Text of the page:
Symptoms are due to the underproduction of red cells, white cells, and platelets. Symptoms may be severe from the start or gradually worsen over time as the disease progresses.
Low red cell count (anemia) can cause:
- Pallor (paleness)
- Rapid heart rate
- Shortness of breath with exercise
- Lightheadedness upon standing
Low white cell count (leukopenia) causes an increased risk for infection.
Low platelet count (thrombocytopenia) can result in bleeding. Symptoms include:
- Bleeding gums
- Easy bruising
- Nose bleeds
- Rash, small pinpoint red marks on the skin (petechiae)
- Frequent or severe infections (less common)
Exams and Tests
Mild cases of aplastic anemia that do not have symptoms may not require treatment.
As blood cell counts become lower and symptoms develop, blood and platelets are given through transfusions. Over time, transfusions may stop working, resulting in very low blood cell counts. This is a life-threatening condition.
Bone marrow, or stem cell transplant may be recommended for people under age 40. This treatment works best when the donor is a fully-matched brother or sister. This is called a matched sibling donor.
Older people and those who do not have a matched sibling donor are given medicine to suppress the immune system. These medicines may allow the bone marrow to once again make healthy blood cells. But the disease may return (relapse). A bone marrow transplant with an unrelated donor may be tried if these medicines do not help or if the disease comes back after getting better.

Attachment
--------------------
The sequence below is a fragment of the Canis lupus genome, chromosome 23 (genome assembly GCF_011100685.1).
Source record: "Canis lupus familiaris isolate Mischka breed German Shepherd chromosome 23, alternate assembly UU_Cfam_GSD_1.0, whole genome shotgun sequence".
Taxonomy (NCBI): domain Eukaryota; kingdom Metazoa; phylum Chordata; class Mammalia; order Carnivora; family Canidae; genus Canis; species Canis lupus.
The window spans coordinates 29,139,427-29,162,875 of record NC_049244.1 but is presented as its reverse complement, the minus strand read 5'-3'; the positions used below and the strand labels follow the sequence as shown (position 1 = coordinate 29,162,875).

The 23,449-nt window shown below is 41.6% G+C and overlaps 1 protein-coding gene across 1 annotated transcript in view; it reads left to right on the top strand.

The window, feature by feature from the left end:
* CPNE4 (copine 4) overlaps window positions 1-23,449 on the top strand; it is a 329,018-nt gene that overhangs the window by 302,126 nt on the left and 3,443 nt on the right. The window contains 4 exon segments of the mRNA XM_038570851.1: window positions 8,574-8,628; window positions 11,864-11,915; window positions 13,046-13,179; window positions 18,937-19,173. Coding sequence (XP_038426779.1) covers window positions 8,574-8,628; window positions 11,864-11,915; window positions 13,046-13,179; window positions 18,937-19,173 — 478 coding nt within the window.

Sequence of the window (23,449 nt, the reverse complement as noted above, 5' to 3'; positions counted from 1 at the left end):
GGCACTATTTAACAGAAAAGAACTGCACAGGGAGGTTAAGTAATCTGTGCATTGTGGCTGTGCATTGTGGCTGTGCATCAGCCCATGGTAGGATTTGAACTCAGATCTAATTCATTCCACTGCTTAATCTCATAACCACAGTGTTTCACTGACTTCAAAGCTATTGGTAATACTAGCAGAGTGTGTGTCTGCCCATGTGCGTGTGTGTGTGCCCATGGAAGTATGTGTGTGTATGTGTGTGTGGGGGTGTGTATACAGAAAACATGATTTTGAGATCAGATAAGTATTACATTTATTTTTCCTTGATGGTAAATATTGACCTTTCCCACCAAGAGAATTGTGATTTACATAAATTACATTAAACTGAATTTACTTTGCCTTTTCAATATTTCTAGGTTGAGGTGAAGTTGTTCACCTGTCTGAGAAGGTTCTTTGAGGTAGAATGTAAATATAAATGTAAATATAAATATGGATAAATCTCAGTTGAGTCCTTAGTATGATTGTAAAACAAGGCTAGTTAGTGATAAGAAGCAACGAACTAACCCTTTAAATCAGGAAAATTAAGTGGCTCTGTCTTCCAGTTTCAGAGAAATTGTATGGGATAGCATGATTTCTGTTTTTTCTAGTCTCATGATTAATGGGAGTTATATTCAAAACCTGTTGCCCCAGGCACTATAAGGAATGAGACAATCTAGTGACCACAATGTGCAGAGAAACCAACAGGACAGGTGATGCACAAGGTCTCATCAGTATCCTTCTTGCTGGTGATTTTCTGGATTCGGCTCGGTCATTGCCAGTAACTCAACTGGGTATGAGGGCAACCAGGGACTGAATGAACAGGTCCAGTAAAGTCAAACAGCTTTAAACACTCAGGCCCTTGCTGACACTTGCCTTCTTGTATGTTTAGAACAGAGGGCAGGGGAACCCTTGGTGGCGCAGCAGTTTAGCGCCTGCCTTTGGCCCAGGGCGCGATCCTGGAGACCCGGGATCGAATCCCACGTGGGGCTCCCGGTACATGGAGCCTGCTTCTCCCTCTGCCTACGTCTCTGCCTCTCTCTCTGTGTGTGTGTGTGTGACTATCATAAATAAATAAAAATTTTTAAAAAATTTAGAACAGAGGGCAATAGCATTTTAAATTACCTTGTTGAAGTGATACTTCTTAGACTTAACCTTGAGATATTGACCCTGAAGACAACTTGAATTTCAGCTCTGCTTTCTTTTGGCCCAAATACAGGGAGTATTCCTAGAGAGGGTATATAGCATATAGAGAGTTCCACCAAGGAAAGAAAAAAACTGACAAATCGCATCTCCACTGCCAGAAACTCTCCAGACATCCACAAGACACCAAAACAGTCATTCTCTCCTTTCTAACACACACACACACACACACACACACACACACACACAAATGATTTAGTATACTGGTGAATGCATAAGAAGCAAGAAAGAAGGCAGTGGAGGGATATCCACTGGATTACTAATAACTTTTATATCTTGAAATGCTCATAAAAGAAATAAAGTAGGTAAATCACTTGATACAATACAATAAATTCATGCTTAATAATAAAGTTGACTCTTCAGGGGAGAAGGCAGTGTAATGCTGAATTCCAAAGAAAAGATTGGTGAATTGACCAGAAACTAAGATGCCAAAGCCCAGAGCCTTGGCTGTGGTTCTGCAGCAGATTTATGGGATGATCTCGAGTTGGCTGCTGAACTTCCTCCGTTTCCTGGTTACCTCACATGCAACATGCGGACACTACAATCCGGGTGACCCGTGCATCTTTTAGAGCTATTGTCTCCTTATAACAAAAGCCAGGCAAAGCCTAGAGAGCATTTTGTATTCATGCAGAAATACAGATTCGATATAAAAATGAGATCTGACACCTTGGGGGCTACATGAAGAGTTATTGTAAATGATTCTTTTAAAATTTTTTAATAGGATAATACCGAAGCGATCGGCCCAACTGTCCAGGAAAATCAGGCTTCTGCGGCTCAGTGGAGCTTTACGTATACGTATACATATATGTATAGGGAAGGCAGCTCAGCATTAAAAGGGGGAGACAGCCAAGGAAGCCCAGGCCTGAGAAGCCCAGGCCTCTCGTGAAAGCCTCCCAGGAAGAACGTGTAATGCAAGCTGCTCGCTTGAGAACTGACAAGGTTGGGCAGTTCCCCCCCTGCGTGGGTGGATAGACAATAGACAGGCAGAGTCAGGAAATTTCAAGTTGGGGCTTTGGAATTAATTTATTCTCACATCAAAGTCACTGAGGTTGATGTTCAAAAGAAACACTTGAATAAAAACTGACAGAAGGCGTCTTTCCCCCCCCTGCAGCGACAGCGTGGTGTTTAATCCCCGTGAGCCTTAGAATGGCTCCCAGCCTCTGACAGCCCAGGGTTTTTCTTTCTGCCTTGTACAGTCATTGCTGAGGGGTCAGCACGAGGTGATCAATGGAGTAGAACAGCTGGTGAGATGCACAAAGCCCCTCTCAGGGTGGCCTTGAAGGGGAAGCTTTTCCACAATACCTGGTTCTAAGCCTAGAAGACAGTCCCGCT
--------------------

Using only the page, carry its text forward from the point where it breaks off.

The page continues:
Untreated, severe aplastic anemia leads to rapid death. Bone marrow transplant can be very successful in young people. Transplant is also used in older people or when the disease comes back after medicines have stopped working.
Complications may include:
- Severe infections or bleeding
- Complications of bone marrow transplant
- Reactions to medicines
- Hemochromatosis (buildup of too much iron in the body tissues from many red cell transfusions)
When to Contact a Medical Professional
Call your health care provider or go to the emergency room if bleeding occurs for no reason, or if bleeding is hard to stop. Call if you notice frequent infections or unusual fatigue.
Bagby GC. Aplastic anemia and related bone marrow failure states. In: Goldman L, Schafer AI, eds. Goldman-Cecil Medicine. 25th ed. Philadelphia, PA: Elsevier Saunders; 2016:chap 165.
Young NS, Maciejewski JP. Aplastic anemia. In: Hoffman R, Benz EJ, Silberstein LE, et al, eds. Hematology: Basic Principles and Practice. 7th ed. Philadelphia, PA: Elsevier; 2018:chap 30.
Last reviewed on: 1/19/2018
Reviewed by: Richard LoCicero, MD, private practice specializing in hematology and medical oncology, Longstreet Cancer Center, Gainesville, GA. Review provided by VeriMed Healthcare Network. Also reviewed by David Zieve, MD, MHA, Medical Director, Brenda Conaway, Editorial Director, and the A.D.A.M. Editorial team.